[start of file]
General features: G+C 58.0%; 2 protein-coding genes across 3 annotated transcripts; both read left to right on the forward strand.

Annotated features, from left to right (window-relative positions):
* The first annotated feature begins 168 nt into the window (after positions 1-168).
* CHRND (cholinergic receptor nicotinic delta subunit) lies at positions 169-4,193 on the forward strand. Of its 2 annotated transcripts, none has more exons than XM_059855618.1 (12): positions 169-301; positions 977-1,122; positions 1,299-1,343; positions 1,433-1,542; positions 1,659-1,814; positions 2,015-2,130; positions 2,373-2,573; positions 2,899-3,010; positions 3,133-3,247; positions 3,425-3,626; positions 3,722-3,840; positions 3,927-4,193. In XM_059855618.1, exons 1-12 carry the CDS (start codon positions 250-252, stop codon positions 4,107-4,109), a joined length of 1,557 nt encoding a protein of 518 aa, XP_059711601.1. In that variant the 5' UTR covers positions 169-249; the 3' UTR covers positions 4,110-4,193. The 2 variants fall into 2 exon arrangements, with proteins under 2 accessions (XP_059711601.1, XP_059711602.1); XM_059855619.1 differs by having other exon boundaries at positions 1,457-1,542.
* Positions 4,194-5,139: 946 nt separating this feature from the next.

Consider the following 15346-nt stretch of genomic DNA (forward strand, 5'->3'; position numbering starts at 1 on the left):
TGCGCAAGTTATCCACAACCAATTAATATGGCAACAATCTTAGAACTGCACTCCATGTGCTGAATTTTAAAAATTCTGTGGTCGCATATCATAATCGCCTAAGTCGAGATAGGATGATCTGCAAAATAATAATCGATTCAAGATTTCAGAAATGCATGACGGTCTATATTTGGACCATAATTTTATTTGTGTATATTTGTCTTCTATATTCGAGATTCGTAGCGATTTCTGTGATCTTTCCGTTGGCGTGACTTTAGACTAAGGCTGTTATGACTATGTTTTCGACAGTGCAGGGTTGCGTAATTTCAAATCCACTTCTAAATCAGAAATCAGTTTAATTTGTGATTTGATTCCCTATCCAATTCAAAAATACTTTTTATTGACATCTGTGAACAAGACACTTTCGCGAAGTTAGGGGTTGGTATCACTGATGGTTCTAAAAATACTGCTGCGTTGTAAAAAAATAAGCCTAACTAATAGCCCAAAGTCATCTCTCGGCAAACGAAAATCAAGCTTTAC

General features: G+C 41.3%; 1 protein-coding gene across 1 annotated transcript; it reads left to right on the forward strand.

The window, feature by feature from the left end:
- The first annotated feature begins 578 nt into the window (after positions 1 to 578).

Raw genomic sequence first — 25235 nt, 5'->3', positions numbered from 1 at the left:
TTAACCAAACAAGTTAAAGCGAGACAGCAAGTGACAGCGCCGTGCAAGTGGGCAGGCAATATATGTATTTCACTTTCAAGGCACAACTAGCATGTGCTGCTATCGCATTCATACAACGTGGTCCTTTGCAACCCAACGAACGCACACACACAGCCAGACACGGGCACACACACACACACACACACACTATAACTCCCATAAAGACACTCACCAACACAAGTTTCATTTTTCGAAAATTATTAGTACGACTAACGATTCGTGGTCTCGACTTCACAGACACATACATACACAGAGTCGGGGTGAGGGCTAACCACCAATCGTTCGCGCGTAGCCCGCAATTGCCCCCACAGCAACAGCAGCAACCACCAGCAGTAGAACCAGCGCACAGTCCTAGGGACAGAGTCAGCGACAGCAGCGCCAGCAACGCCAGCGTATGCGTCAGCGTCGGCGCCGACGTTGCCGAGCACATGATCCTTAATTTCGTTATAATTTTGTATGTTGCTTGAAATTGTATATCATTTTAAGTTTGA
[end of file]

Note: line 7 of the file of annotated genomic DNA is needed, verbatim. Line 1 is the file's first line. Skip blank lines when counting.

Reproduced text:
TGCGCAAGTTATCCACAACCAATTAATATGGCAACAATCTTAGAACTGCACTCCATGTGCTGAATTTTAAAAATTCTGTGGTCGCATATCATAATCGCCTAAGTCGAGATAGGATGATCTGCAAAATAATAATCGATTCAAGATTTCAGAAATGCATGACGGTCTATATTTGGACCATAATTTTATTTGTGTATATTTGTCTTCTATATTCGAGATTCGTAGCGATTTCTGTGATCTTTCCGTTGGCGTGACTTTAGACTAAGGCTGTTATGACTATGTTTTCGACAGTGCAGGGTTGCGTAATTTCAAATCCACTTCTAAATCAGAAATCAGTTTAATTTGTGATTTGATTCCCTATCCAATTCAAAAATACTTTTTATTGACATCTGTGAACAAGACACTTTCGCGAAGTTAGGGGTTGGTATCACTGATGGTTCTAAAAATACTGCTGCGTTGTAAAAAAATAAGCCTAACTAATAGCCCAAAGTCATCTCTCGGCAAACGAAAATCAAGCTTTAC